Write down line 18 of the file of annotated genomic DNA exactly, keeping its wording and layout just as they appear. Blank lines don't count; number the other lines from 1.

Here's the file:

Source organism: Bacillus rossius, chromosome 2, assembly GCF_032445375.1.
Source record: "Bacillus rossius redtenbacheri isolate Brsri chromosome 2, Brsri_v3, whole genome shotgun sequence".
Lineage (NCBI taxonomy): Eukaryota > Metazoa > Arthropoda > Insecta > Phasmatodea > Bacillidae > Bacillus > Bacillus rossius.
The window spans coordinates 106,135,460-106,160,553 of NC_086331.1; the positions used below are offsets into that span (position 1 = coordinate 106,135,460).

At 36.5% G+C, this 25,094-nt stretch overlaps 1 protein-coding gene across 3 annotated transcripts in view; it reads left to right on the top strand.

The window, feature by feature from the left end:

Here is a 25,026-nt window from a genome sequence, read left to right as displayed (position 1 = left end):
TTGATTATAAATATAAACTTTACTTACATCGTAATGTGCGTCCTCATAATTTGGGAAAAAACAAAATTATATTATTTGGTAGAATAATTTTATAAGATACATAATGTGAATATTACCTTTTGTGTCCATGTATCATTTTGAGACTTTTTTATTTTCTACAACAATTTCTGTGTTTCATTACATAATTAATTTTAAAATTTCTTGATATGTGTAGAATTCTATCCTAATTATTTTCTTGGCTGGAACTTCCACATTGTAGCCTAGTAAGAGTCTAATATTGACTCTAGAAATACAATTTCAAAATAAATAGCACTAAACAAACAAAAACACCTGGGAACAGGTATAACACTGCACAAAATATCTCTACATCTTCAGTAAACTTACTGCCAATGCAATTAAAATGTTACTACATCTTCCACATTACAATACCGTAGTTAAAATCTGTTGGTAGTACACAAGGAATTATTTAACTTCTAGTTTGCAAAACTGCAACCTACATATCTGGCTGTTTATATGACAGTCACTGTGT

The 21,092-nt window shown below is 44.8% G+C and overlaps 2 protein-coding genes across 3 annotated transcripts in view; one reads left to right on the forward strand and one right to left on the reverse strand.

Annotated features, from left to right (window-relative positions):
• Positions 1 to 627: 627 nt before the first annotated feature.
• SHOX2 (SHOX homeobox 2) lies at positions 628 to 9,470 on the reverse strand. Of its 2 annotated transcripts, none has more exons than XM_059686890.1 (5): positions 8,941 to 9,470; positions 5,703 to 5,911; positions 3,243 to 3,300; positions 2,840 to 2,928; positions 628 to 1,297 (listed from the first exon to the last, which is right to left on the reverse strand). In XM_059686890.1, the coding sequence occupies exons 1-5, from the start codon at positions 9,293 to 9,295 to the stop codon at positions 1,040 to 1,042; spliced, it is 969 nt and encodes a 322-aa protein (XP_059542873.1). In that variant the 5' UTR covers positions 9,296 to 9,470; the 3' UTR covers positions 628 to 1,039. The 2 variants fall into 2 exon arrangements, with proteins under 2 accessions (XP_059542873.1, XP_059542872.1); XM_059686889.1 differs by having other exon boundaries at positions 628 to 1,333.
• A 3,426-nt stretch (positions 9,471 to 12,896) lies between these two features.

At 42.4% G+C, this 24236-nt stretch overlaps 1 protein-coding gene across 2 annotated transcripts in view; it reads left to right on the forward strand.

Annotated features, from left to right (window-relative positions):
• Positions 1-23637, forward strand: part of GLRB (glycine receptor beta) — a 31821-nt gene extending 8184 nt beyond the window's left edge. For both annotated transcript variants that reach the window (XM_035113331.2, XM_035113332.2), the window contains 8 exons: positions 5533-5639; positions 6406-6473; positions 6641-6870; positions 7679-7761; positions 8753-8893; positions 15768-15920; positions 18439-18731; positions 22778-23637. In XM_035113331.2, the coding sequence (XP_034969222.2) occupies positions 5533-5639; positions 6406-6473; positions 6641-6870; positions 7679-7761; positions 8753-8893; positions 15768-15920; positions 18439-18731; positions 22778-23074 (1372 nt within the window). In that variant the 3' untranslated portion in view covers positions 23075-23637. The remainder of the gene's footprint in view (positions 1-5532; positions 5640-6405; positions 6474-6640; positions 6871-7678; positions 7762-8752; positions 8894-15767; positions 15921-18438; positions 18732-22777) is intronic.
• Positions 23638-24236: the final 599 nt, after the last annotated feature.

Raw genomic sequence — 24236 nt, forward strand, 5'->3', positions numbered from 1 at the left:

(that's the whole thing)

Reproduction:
Raw genomic sequence — 24236 nt, forward strand, 5'->3', positions numbered from 1 at the left: